America has become obsessed with competition. That’s how ESPN rocketed to prominence: by bringing us 24/7 up-to-the-minute news of all kinds of competitive sporting events. These days they even cover hot-dog eating competitions (which, believe it or not, is classified as a form of ‘competitive eating’).
So why do we love competition so much?
Well, obviously, competition is all about the pursuit of
excellence. And that’s what our heros do: they pursue excellence. We
all want to be like our heros, and so we watch them obssesively and try
to imitate them. Of course, very few of us can be like Tiger Woods and
hit a golf ball 320 yards perfectly down the fairway.
But we can take golf lessons from a golf pro and have him (or
her) analyze our swing flaws and suggest ways to correct them. Even
the hot-dog eating competitors work on developing new techniques to
improve their performance. I don’t know if they work with coaches yet,
but you can be bet the mustard and relish that someday they will.
Coaches crop up in every sphere where excellence is pursued, even in
non-competitive worlds. Luciano Pavarotti, it is said, has a gift.
Even though he probably always had great talent, he also probably had
vocal training when he was starting out. But what about now? It
wouldn’t be shocking if he still relies on a vocal coach. After all, Barbara Streisand, Bette Midler, Michael Bolton and Natalie Cole all still work with a vocal coach.
So wherever there is competition and pursuit of excellence you find
superstars working tirelessly to hone their technique, often relying on
coaches to help them do that.
And what about in the legal world? Obviously, that’s a competitive
world filled with lawyers pursuing excellence in their craft. But how are they doing that exactly? Let’s stop and think about that for a second. How many lawyers sit
around and try to refine their courtroom technique and presentation
style? How many lawyers or legal professionals set aside time to
figure out how to improve their work-flow practices? How many try new software programs in the search for ways deliver better client services?
How many lawyers have coaches?
What’s that you say? Who helps coach lawyers on how to improve their practices? Well, Arnie Herz does this. And so does Irwin Karp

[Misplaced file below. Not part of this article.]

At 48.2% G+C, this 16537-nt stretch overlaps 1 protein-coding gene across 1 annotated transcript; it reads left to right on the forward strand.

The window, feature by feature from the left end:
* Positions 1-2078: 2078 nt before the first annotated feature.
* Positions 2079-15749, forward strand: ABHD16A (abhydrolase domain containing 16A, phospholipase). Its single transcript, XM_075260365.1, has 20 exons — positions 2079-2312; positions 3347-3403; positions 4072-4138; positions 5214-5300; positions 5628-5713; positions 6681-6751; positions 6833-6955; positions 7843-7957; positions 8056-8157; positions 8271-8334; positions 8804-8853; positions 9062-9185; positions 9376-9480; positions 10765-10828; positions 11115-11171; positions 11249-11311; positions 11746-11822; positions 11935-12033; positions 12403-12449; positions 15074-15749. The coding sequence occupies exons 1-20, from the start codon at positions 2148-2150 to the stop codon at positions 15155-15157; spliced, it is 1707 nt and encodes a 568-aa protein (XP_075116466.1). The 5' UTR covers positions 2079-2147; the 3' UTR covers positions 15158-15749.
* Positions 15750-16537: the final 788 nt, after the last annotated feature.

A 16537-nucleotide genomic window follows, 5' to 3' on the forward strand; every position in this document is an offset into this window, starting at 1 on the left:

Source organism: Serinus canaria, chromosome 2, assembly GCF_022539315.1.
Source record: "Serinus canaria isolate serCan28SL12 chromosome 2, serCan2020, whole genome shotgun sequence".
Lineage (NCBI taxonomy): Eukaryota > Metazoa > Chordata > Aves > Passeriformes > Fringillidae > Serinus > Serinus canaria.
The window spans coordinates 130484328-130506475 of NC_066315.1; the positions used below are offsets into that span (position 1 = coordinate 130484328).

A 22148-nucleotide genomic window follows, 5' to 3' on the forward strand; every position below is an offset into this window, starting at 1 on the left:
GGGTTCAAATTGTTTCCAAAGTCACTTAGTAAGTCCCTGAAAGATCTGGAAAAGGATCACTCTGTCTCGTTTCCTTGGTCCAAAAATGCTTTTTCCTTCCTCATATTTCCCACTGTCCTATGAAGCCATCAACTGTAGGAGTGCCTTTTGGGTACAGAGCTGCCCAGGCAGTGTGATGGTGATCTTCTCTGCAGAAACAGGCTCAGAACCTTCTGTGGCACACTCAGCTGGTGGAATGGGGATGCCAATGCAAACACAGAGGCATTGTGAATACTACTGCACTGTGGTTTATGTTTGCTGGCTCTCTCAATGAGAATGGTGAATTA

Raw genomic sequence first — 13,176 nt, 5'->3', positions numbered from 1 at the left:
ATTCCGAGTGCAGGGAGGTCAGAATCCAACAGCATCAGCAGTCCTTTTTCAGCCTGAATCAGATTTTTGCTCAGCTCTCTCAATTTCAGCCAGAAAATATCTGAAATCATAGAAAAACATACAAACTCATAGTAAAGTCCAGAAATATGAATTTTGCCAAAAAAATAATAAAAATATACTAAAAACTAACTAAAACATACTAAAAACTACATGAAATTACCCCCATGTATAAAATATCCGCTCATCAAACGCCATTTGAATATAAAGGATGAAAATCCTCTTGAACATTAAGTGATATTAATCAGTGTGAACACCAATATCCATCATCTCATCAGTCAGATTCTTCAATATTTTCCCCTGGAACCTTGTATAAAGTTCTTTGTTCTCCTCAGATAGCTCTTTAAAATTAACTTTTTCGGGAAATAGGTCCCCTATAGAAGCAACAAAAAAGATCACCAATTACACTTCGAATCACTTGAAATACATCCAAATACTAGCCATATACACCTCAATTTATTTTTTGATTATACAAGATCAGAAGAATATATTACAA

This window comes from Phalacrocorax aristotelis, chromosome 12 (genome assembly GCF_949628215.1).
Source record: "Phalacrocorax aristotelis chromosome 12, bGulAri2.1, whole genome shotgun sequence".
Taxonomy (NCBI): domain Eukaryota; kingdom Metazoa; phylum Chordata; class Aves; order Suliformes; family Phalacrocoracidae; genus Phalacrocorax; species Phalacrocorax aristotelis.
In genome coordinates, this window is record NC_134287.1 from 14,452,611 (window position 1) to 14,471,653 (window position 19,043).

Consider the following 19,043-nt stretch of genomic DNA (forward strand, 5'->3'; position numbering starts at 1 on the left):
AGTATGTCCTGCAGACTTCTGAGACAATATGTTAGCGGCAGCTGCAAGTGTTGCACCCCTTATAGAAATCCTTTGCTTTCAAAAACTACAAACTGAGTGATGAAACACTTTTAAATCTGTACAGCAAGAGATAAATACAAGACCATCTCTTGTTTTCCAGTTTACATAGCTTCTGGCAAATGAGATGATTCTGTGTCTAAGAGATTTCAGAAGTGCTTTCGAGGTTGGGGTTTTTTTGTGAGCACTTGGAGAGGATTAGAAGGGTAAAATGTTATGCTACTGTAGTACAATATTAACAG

and probably a host of other people. Granted, it’s not something that
most lawyers would ever consider doing. Some might even disparage the
notion as Anonymous Lawyer does when he puts down so called ‘life coaches,’
Of course, Anonymous Lawyer is not exactly a role model for the
profession. But forget about coaches.
It’s pretty clear that a lot of lawyers aren’t even working on their own to improve their skills. Why not?
Many of them would tell you they’re busy and don’t have
time to stop and figure out how to use technology to help their practice. Doing that takes
time and requires doing things in a way that runs counter to deeply
ingrained habits, which are hard to break. Hey, they’d rather keep doing
things in a way that they are familiar with.
I’m sure Tiger Woods would rather have kept swinging his club in the
way he was familiar with too. After all, he’d won more than a few
major tournaments with his old swing. He’d certainly have won some more with that ‘old’ swing. But he was willing to make some
sacrifices and create a new swing because he wanted to be the best player he could be. And
this is a very interesting aspect of the quest for excellence. Often
you have to take a couple of steps backwards just so you can make
what kind of sacrifices are we in the legal profession willing to make
to improve things? Are we willing to re-examine top-to-bottom how we
get things done? Are we willing to break old habits and make significant
changes? Or are we too busy and too set in our ways?
I don’t know. Apparently, many of us aren’t too busy to turn on the
TV and root for Tiger Woods, and shower him with admiration for doing what it takes to stay on top of his game. Some of us even have time to watch hotdog eating contests
on ESPN. And that makes me think that we probably can find some time
to figure out how to improve our profession. Whether we want to is another question.